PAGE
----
Red Hat Enlists ABB to Push OpenShift to the Industrial Edge

Red Hat and ABB today announced they have allied to drive the adoption of the Red Hat OpenShift platform based on Kubernetes in industrial edge computing environments.

Nick Barcet, senior director for technology strategy within the CTO organization at Red Hat, says this alliance is the latest in what will become a series of partnerships to extend container applications to edge computing platforms that have 2GB of RAM to process data.

ABB has a long history of automating operation technology (OT) processes. The goal is to make it simpler to integrate IT and OT processes in a way that causes the least amount of disruption, says Barcet. The easiest way is via gateways running Red Hat Open Shift and Red Hat Enterprise Linux (RHEL) and ABB Ability Edgenius and ABB Ability Genix Industrial Analytics and AI Suite software that integrate with edge computing devices, he notes.

As edge computing continues to evolve, organizations are moving to process and analyze data in near real-time at the point where it is created and consumed versus transferring every bit of raw data to the cloud or a local data center. Instead, only the aggregated results need to be transferred to applications that, for example, analyze historical data.

That approach not only consumes less bandwidth but enables organizations to reduce the amount of carbon they are creating to transfer raw data across a wide area network (WAN) to be processed elsewhere, says Barcet.

It’s not clear just how many application workloads will be processed and on what type of edge computing platform. There are already five distinct classes of edge computing platforms that could run on the Red Hat OpenShift platform, says Barcet.

The biggest challenge, of course, is making it simpler for OT and IT professionals to collaborate as those applications are rolled out. OT teams typically want to be able to run their applications with as little outside interference from IT teams as possible, says Barcet.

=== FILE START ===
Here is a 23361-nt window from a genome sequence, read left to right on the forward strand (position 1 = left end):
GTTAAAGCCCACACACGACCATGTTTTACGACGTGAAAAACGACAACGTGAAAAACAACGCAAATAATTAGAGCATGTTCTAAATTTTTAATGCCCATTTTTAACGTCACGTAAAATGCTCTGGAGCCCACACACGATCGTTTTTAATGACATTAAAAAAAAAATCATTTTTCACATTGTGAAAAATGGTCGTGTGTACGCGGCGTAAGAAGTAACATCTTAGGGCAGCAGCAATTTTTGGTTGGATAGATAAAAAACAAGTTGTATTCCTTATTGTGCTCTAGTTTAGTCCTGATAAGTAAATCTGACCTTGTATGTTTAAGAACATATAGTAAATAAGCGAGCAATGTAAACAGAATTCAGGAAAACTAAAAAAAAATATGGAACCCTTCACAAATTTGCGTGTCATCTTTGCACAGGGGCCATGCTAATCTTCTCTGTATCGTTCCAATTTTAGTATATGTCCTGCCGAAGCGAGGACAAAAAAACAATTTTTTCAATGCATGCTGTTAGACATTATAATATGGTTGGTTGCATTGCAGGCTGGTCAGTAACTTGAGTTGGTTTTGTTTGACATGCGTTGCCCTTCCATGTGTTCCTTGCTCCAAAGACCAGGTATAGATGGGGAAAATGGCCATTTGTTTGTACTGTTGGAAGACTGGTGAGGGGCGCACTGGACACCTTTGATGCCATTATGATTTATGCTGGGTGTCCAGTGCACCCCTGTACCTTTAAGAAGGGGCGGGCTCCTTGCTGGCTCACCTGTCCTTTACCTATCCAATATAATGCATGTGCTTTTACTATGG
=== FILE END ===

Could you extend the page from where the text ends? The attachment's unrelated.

Containers running on Kubernetes clusters make it a lot easier to deploy applications on edge computing platforms with limited compute capabilities. Depending on the type of edge computing platform, those containers can be deployed on bare-metal infrastructure. The challenge that immediately arises is finding a way to centrally manage the fleets of Kubernetes clusters that span an edge computing environment.

One way or another, containers and Kubernetes clusters are heading toward the edge in increasing numbers. There may even come a day when there are more containers and Kubernetes clusters running at the edge than there are in the cloud.

In the meantime, IT teams familiar with containers should start educating their OT brethren about edge computing’s possibilities. The practice of OT teams deploying an isolated platform that is manually updated every few years is giving way to a new era of IT that will see applications at the edge continuously updated using containers that are simple to rip and replace whenever necessary.

Mike Vizard

Mike Vizard is a seasoned IT journalist with over 25 years of experience. He also contributed to IT Business Edge, Channel Insider, Baseline and a variety of other IT titles. Previously, Vizard was the editorial director for Ziff-Davis Enterprise as well as Editor-in-Chief for CRN and InfoWorld.

Mike Vizard has 1496 posts and counting. See all posts by Mike Vizard